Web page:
Provided by: TechRepublic
Topic: Project Management
Date Added: Jul 2017
Becoming a topnotch project manager requires a mix of knowledge, experience, business savvy, and people skills. You have to know how to motivate your team and communicate effectively with stakeholders, and you need to stay on top of the PM trends and developments that may play a part in your career advancement.
This ebook offers practical advice and insights from project management experts, including tips on skills development, mistakes to watch out for, and ways to deal with project failure.
From the ebook:
When asked about things to avoid doing as a project manager (PM), you may be inclined to think about the technical and mechanical aspects of the job. Staying within scope, cost, and timelines and adhering to quality criteria tend to be on the list.
But there are other equally or even more important things you may intentionally or unintentionally do that can have a distressing impact on a project, team members, or stakeholders—and that in turn, might jeopardize your career. Here are a few things a PM should avoid doing.
Failing to sufficiently plan
Planning is not the most interesting part of any job; in fact, it’s boring and tedious. But when it comes to project management, there is no getting around it. Without sufficient planning in all areas, projects become an exercise in frustration for the parties involved. It’s no joke to miss deadlines, run over budget, exceed the project scope, fall short of deliverables, or miss overall project objectives.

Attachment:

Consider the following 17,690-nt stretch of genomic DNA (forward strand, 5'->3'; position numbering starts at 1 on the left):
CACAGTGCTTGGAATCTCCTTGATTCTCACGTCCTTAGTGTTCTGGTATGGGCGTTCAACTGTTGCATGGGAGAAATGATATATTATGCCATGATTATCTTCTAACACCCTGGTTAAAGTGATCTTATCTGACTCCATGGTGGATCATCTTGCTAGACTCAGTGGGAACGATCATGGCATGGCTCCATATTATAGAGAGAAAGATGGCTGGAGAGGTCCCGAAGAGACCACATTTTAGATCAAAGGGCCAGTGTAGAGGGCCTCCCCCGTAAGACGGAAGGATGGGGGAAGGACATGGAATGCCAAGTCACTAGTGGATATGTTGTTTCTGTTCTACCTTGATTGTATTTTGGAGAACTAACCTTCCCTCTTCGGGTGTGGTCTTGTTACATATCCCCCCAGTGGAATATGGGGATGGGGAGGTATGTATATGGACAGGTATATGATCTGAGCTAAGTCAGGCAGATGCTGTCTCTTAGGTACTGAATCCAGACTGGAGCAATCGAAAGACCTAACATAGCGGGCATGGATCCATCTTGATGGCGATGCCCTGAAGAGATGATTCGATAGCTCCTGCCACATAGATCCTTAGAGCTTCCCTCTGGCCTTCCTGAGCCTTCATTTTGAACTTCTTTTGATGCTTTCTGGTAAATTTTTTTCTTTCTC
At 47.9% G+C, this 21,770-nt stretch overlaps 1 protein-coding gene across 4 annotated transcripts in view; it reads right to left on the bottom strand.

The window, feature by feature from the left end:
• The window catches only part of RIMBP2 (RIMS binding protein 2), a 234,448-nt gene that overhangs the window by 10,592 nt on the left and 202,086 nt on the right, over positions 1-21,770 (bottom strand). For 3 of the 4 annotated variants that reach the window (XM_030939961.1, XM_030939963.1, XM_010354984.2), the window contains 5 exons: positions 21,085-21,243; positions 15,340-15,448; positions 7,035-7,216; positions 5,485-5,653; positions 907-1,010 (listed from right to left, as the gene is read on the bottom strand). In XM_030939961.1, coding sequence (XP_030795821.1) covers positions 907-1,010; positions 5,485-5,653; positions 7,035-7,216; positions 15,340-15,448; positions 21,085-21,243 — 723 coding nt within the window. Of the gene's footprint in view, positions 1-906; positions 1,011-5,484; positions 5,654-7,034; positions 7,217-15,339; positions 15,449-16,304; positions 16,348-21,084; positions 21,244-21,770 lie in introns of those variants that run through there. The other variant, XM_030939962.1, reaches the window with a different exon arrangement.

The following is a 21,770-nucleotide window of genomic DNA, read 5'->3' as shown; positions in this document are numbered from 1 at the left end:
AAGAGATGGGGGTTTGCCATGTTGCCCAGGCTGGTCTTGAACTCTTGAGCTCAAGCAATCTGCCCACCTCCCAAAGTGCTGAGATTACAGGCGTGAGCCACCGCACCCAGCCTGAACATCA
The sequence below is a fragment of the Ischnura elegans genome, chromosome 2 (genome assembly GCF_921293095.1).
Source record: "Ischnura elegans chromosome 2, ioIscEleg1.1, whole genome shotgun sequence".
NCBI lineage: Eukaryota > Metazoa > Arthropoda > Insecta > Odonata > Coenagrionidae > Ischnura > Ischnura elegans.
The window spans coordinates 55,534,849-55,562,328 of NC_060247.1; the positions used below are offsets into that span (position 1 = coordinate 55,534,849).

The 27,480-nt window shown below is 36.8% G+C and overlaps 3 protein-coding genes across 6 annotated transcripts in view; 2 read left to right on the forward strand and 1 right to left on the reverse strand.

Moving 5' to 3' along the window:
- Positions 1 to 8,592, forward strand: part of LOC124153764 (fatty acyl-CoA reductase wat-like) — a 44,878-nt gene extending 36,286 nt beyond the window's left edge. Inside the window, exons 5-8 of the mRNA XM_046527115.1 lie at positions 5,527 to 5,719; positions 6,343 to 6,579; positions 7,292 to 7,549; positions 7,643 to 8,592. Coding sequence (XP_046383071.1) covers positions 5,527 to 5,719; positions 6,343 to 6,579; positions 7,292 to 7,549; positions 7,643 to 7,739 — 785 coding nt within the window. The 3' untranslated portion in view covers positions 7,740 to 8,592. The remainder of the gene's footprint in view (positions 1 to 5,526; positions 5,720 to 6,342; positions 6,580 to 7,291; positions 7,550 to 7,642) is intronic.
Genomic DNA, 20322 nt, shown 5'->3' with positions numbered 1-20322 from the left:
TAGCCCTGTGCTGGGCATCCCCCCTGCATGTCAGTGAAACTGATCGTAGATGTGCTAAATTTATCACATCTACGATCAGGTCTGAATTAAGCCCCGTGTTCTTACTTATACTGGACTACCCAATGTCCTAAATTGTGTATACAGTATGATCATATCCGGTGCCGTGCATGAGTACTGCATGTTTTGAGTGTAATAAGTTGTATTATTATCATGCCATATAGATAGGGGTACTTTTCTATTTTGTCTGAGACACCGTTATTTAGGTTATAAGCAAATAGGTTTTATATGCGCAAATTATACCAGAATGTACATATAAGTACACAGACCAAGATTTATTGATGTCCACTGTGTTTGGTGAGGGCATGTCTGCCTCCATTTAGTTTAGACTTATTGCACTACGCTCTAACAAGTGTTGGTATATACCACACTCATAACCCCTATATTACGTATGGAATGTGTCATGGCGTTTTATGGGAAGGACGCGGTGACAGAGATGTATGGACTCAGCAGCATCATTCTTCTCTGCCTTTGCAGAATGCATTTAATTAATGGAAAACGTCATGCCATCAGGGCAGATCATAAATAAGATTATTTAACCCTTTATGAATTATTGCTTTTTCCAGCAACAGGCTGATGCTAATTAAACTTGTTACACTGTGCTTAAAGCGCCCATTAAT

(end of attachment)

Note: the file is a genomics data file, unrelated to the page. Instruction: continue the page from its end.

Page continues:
Proper planning may slow things down initially, but it will save substantial amounts of time, energy, and resources, not to mention unnecessary rework later throughout the other project phases. It will also significantly increase the likelihood of meeting stakeholder expectations as well as achieving overall project success in the end. Stakeholders are unlikely to rehire or refer a project manager who consistently fails to plan effectively.
Choosing to be exclusive
A great deal of project success depends on how effectively a project team works together to accomplish set goals. A project team can only be as strong as its members choose, but team culture can be greatly influenced by the PM.
As a PM, choosing to be in any way exclusive, whether through verbal or written communications or actions, establishes a team culture fraught with distrust and animosity and eventually risks buy-in. This creates a situation where individuals who have developed a disconnect from the team or PM will refuse opportunities to work on future projects with that PM.